Northern Renaissance Seminar
in association with Corpus Research in Early Modern English,
The University of Lancaster
Saturday 22 February 2014
‘To set the word against the word’: new directions in early modern textual analysis
An interesting conference at Lancaster University showcased some of the wide varieties of work currently being undertaken into early modern English writings with CQPweb. The keynote paper was delivered by Dr. Andrew Hardie. Dr Hardie is ‘one of the lead developers of Corpus Workbench, a powerful, open-source system for corpus indexing and querying’ and he ‘created the CQPweb system as a user-friendly front-end to the Corpus Workbench’ (http://www.ling.lancs.ac.uk/profiles/andrew-hardie). As well as impressing his audience of primarily historians and literary scholars with the sheer amount of computer code which lay behind making CQPweb user-friendly, also took the opportunity to provide his audience with a valuable trouble-shooting session, with there being several keen participants!
If Dr. Hardie’s paper focused on CQPweb itself, the day’s other papers demonstrated the multifarious ways in which the system is being put to scholarly use. Prof. Jonathan Culpeper and Prof. Alison Findlay opened proceedings with an exploration of the words which William Shakespeare used to describe Celtic ‘others’ in his Henry V, showing that whilst the Welsh were described in generally complimentary ways, the Scots and Irish were not so fortunate, with fears about the future of the English Crown and the Earl of Essex’s activities in Ireland providing an important context for the play’s first performance in 1599. Helen Davies then gave an overview of what promises to be an important doctoral thesis about perceptions of disability in early modern England, with CQPweb again offering exciting possibilities for examining the discourse of disability in the Tudor period. The morning session concluded with Amanda Pullan using embroidered and written sources to examine the how the Biblical characters of Hagar and Ishmael were used as political allegories, particularly in the context of banishment, with early Quaker authors in the 1650s hoping that the clergy would become the Ishmaels of their day as they were banished from religious practice.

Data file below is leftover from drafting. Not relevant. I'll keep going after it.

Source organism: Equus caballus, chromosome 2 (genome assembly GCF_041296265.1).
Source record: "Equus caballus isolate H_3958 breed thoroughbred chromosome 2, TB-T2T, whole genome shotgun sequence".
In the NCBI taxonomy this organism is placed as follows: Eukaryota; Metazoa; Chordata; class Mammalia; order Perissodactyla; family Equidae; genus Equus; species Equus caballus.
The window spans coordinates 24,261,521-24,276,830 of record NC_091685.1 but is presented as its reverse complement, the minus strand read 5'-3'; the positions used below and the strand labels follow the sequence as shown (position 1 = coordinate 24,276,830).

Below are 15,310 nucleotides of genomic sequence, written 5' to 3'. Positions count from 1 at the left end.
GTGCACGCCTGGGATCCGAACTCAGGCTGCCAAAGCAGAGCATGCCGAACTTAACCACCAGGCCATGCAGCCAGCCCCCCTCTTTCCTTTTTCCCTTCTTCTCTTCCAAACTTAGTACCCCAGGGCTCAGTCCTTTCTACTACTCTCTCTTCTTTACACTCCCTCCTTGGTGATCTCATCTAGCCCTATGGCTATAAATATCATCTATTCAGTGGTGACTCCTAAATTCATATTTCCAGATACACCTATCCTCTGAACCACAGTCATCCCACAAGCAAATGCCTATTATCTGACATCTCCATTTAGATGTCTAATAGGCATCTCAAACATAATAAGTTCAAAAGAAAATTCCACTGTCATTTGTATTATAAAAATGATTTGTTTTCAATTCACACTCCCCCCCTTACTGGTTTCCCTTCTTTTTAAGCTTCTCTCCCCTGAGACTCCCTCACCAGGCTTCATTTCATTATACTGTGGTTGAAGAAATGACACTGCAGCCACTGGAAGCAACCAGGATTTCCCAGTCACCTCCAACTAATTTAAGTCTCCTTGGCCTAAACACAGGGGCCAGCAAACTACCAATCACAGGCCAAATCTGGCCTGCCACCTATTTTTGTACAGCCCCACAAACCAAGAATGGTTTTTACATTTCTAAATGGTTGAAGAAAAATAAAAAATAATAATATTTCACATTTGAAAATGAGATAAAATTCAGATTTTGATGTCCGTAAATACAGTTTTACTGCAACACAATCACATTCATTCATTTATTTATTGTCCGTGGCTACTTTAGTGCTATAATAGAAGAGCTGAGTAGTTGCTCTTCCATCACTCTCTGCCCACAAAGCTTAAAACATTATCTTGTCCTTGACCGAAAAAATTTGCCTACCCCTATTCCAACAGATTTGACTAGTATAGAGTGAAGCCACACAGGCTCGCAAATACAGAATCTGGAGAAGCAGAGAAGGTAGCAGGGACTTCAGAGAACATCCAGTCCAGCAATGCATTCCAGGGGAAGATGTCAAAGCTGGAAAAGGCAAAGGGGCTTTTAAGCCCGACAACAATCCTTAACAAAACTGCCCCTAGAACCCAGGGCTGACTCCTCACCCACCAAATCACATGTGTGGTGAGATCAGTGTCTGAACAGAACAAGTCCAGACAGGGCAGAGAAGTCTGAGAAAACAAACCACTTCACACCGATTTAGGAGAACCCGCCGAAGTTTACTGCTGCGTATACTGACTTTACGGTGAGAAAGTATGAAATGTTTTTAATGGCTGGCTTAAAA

The opening paper of the afternoon saw Jake Halford demonstrating how CQPweb can point to broader questions about the uses of literary texts in early modern England. By way of Sir Francis Bacon publications, Mr. Halford considered the citations of the polymath’s texts in the seventeenth century. Rachel White then introduced the audience to the intrigues surrounding a circle of largely East Anglian-based writers who utilised the motif of ‘Areopagites’ in their work, and how their texts may have been linked through their adoption of this word. Finally, Liz-Oakley-Brown rounded off the day by using CQPweb to analyse a corpus comprised of Thomas Churchyard’s works. Dr. Oakley-Brown concluded her paper by highlighting the frequency with which the Elizabethan soldier\poet employed the phrase ‘privy hate’. All in all, this was a stimulating day, and all of the speakers are to be commended for their hard work in putting together their papers, and their enthusiasm in sharing their work with their audience.
The University of Sheffield
26th February 2014
List of participants:
Dr. Andrew Hardie – Deputy Director of the ESRC Centre for Corpus Approaches to Social Science, Department of Linguistics and English Language, Lancaster University
Prof. Jonathan Culpeper – Department of Linguistics and English Language, Lancaster University
Prof. Alison Findlay – Department of English and Creative Writing, Lancaster University
Helen Davies – Department of English and Creative Writing, Lancaster University
Amanda Pullan – Department of History, Lancaster University
Jake Halford – Department of History, University of Warwick
Rachel White – Department of English and Creative Writing, Lancaster University
Dr. Liz Oakley-Brown – Department of English and Creative Writing, Lancaster University